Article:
She finishes her mouthful of English asparagus. “I suppose so, a bit like Mrs Thatcher in that way – the way she was always talking about her country. I think that sense that we were trying to be on the right side was strong. That came from my father, who fought in the first world war and worked in the steel industry. I came from an era where there were clear-cut enemies. In the cold war we were facing another country that wanted to completely change our way of living and had nuclear missiles aimed at us. Plus there was a covert war going on, with subversive acts aimed at undermining western democracies and making us all communists. My patriotism comes from that. I thought our democracy was clearly worth defending.”
Her father fought at Passchendaele, and was “never able to relax after that, a very uneasy soul, difficult to get close to”. She joined the intelligence service almost by accident having followed her husband on a work posting to India, and taken up a clerical job in the Foreign Office. After that her mother’s influence came to the fore: she had been a formidable coper, having to “prop him and us four children up”. One of the things Rimington had to cope with, not long after becoming director general in 1992, was her cover being blown – not by the KGB but by John Major’s government. She was to be the first spy to go public.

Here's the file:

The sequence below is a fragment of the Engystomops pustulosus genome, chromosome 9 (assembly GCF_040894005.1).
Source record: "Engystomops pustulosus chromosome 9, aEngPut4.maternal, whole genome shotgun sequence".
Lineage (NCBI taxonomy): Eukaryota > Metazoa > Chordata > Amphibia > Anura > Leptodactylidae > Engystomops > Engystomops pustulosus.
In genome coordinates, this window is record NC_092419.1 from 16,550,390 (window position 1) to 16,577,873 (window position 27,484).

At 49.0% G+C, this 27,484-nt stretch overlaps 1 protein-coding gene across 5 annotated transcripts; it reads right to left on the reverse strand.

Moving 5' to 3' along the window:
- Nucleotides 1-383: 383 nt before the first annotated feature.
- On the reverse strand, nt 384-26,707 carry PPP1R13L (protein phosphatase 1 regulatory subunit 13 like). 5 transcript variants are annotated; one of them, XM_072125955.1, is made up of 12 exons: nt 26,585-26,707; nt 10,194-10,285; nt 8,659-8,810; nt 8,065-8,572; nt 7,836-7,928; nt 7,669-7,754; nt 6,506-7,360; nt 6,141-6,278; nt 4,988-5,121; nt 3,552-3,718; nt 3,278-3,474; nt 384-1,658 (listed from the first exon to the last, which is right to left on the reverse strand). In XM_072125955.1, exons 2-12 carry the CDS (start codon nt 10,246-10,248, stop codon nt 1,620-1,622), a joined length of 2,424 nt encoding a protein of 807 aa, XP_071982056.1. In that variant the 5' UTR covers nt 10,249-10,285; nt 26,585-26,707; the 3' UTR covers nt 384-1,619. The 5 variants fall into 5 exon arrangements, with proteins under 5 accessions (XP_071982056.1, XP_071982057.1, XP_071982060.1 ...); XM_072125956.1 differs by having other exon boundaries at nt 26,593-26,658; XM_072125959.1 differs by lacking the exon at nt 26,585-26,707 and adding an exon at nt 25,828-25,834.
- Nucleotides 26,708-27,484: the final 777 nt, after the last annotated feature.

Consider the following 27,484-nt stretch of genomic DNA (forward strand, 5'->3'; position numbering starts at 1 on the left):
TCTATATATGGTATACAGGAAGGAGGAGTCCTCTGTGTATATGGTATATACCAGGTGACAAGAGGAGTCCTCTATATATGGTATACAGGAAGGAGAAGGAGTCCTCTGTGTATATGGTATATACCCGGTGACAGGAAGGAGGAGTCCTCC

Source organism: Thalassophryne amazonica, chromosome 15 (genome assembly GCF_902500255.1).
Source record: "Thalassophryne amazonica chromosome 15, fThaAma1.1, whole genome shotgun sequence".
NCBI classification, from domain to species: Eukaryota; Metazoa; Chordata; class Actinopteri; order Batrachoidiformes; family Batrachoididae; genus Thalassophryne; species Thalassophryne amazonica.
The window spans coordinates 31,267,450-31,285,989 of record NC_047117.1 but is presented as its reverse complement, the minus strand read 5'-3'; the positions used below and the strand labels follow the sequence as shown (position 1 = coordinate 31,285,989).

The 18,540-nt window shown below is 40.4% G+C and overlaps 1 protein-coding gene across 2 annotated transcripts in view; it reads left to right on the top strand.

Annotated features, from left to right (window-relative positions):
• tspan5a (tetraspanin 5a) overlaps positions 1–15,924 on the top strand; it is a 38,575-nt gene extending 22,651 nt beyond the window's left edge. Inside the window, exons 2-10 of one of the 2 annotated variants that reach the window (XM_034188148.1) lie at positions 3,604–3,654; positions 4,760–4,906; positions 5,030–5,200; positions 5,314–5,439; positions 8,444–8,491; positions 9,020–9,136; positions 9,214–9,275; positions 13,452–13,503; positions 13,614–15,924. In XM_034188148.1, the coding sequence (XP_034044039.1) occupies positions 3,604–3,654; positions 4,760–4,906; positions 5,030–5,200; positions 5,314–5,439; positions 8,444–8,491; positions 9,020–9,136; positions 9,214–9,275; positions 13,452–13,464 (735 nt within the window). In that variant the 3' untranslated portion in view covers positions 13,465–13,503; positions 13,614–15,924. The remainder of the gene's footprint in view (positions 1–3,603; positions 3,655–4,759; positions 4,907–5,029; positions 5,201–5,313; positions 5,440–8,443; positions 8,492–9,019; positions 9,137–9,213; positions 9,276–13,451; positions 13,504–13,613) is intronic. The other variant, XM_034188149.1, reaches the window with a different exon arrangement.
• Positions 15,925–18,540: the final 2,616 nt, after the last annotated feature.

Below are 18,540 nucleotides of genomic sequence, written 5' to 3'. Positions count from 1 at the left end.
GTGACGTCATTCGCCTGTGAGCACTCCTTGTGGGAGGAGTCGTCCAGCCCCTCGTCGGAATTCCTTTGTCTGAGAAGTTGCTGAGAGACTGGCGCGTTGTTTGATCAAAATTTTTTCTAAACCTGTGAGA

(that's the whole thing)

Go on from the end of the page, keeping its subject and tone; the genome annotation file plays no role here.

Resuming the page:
“MI5 had no press office, so I was on my own. From day one, newspapers, particularly the Sunday Times, got my home number and told me they knew where I did my shopping and who I had lunch with. There was talk of [accessing] my medical details. All of this was dressed up as in the public interest. They published a photo of my house with my daughter’s bedroom window open to show how lax security was. It was all quite alarming.”
When we have lunch it is after the Boston bombing, but before the Woolwich attack. She must feel relieved every time there is a situation like that where she is no longer the one having to help form a strategy?
“In a way, yes,” she says. “But leaving the service [she retired in 1996] was a combination of relief and bereavement. There is a sense of loss that you are no longer at the centre of things. From the outside, I think the service is in a good place having prevented terrorist plots here for a long time. But one day something will happen. That is the worry that lurks in the heart of every director general all the time: is there something we have missed?”
As a surrogate for that sense of anxiety and responsibility, Rimington immerses herself in her writing. How close is her fictional spy to herself?